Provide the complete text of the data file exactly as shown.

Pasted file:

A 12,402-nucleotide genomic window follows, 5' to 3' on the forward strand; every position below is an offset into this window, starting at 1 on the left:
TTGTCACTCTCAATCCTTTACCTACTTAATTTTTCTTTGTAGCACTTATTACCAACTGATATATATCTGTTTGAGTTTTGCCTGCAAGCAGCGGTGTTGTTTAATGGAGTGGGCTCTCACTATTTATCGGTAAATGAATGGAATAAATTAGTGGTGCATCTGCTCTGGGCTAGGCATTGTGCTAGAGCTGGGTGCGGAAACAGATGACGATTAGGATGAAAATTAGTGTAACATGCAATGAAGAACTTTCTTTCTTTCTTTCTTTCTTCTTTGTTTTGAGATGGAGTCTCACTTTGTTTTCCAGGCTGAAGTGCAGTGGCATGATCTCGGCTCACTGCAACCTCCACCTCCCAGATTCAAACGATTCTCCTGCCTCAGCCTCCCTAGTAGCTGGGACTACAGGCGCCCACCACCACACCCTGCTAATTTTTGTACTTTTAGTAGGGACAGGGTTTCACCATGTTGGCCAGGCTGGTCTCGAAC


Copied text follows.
A 12,402-nucleotide genomic window follows, 5' to 3' on the forward strand; every position below is an offset into this window, starting at 1 on the left:
TTGTCACTCTCAATCCTTTACCTACTTAATTTTTCTTTGTAGCACTTATTACCAACTGATATATATCTGTTTGAGTTTTGCCTGCAAGCAGCGGTGTTGTTTAATGGAGTGGGCTCTCACTATTTATCGGTAAATGAATGGAATAAATTAGTGGTGCATCTGCTCTGGGCTAGGCATTGTGCTAGAGCTGGGTGCGGAAACAGATGACGATTAGGATGAAAATTAGTGTAACATGCAATGAAGAACTTTCTTTCTTTCTTTCTTTCTTCTTTGTTTTGAGATGGAGTCTCACTTTGTTTTCCAGGCTGAAGTGCAGTGGCATGATCTCGGCTCACTGCAACCTCCACCTCCCAGATTCAAACGATTCTCCTGCCTCAGCCTCCCTAGTAGCTGGGACTACAGGCGCCCACCACCACACCCTGCTAATTTTTGTACTTTTAGTAGGGACAGGGTTTCACCATGTTGGCCAGGCTGGTCTCGAAC